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Thanks to subscriber Nancy Coolley for photographing this stunning Baltimore oriole [Icterus galbula] in her backyard. Look at the clever rig Nancy devised for hanging the oranges. Great idea! And after they eat the oranges in early May, they want a chaser of grape jelly, but how in the world do you hang up the jar?

Baltimore Oriole 5-12-2013 3-28-59 AM 480x360This bird has probably the prettiest nest of all our northern birds. It’s a finely-woven silvery pouch that hangs about 25′ up on the branches of oaks, lindens, elms, maples and birch trees. The Orioles return to the same site year after year. These birds love to eat insects, especially caterpillars (ie tent caterpillars-ugh), aphids, borers (ash borers!), ants and beetles. They also eat the delicious berries of Serviceberry [Amelanchier], red mulberry, wild cherry, and blueberry. By the way, the blueberry is a highly underutilized shrub in the landscape. It is beautiful red in the fall!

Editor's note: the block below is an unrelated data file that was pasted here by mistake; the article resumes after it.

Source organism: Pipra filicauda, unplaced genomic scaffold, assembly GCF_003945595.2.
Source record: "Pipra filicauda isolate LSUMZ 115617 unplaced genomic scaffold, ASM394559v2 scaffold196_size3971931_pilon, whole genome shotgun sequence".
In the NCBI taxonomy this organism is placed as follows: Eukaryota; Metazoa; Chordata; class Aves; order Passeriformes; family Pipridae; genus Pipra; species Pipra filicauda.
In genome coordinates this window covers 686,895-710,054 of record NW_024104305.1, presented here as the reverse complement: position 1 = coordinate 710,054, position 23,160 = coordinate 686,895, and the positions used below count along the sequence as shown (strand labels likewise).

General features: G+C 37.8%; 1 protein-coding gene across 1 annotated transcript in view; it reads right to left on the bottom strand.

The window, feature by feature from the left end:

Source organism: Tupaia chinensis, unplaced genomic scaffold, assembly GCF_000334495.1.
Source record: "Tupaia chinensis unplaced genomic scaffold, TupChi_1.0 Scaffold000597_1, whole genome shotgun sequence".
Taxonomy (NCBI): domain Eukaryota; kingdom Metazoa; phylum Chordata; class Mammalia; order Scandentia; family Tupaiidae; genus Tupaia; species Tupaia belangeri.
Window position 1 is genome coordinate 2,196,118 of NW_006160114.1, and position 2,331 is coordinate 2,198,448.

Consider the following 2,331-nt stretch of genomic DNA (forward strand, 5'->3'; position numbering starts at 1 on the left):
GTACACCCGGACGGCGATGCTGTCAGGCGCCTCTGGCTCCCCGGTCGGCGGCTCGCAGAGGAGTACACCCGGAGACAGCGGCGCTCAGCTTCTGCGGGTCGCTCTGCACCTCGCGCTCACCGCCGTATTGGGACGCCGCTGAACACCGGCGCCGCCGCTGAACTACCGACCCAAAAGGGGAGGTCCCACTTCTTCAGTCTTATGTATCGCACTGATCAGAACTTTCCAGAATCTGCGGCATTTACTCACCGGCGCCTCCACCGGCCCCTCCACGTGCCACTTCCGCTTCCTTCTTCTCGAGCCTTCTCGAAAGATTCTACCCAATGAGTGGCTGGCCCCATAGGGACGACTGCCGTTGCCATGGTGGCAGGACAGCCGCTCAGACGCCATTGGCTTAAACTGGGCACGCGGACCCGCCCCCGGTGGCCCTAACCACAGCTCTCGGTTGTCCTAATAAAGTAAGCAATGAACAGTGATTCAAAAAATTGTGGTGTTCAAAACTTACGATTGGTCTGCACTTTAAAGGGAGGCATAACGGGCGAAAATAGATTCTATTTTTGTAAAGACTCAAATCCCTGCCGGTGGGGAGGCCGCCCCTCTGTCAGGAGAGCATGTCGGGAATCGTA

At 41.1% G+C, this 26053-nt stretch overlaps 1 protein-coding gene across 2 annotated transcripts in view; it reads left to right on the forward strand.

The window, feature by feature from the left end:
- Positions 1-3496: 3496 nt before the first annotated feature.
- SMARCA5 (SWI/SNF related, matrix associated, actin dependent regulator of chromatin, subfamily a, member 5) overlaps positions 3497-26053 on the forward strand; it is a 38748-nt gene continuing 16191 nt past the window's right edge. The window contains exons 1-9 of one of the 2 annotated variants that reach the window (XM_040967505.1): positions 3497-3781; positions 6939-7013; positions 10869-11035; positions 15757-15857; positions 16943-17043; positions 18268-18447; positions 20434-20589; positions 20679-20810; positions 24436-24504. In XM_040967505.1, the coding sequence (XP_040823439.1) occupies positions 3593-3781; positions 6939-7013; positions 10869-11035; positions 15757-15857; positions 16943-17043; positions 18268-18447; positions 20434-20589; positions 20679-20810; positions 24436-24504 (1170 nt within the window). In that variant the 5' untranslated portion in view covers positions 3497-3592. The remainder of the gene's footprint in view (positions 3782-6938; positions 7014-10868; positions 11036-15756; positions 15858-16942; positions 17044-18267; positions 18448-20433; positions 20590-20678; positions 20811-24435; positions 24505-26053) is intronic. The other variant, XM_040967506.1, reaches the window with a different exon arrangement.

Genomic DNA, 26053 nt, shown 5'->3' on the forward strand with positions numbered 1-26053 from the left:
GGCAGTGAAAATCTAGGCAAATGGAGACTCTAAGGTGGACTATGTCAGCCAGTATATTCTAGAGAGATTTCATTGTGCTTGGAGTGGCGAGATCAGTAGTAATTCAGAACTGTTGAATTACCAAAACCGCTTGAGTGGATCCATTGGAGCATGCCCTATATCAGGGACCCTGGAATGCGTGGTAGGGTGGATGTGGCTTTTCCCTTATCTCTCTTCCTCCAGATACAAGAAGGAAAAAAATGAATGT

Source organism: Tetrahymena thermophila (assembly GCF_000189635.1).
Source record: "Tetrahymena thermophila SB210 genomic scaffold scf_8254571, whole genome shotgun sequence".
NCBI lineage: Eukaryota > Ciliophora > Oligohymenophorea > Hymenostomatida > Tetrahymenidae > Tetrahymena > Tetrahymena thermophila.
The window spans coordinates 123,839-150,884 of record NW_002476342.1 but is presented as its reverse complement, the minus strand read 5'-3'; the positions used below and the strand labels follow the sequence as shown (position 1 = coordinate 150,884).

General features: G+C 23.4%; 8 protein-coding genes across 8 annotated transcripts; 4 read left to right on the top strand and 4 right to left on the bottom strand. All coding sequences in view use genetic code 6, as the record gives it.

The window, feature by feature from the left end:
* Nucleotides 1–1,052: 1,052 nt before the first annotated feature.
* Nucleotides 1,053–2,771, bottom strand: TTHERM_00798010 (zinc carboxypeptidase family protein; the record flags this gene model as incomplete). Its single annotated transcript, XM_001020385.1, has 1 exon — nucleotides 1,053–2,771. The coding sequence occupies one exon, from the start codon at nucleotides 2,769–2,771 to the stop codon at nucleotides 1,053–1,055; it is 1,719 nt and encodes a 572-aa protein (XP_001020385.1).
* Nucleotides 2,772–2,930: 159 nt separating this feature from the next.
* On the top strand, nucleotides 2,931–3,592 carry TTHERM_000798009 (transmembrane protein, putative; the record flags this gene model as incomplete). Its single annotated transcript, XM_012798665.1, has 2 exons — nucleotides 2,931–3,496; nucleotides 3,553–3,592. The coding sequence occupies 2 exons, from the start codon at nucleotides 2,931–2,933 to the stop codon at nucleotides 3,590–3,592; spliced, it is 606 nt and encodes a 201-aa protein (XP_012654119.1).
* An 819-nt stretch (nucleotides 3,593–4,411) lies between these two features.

The Baltimore oriole is the state bird of Maryland. Why? Because it was named for Sir George Calvert, the first Lord Baron of Baltimore, who thought Maryland (named either for the King’s wife or the mother of Jesus, or both, no one seems to know) would be a fine place for English Catholics such as himself. The colors on his family crest were…orange and black. As it would happen, everyone who arrived from England to work tobacco was either Protestant or criminal, but the English Catholics got to be in charge. Anyway, the good news is that in 1649, Maryland passed the first law ever to guarantee the right to worship regardless of denomination. So whenever you see this beautiful bird, please also appreciate the idea of religious toleration.

Oh, there are three books I like about “birdscaping”: Wild About Birds: the DNR Bird Feeding Guide; Birdscaping Your Garden by George Adams; and The Bird Garden by Stephen W. Kress. Oldies but goodies, just like me.##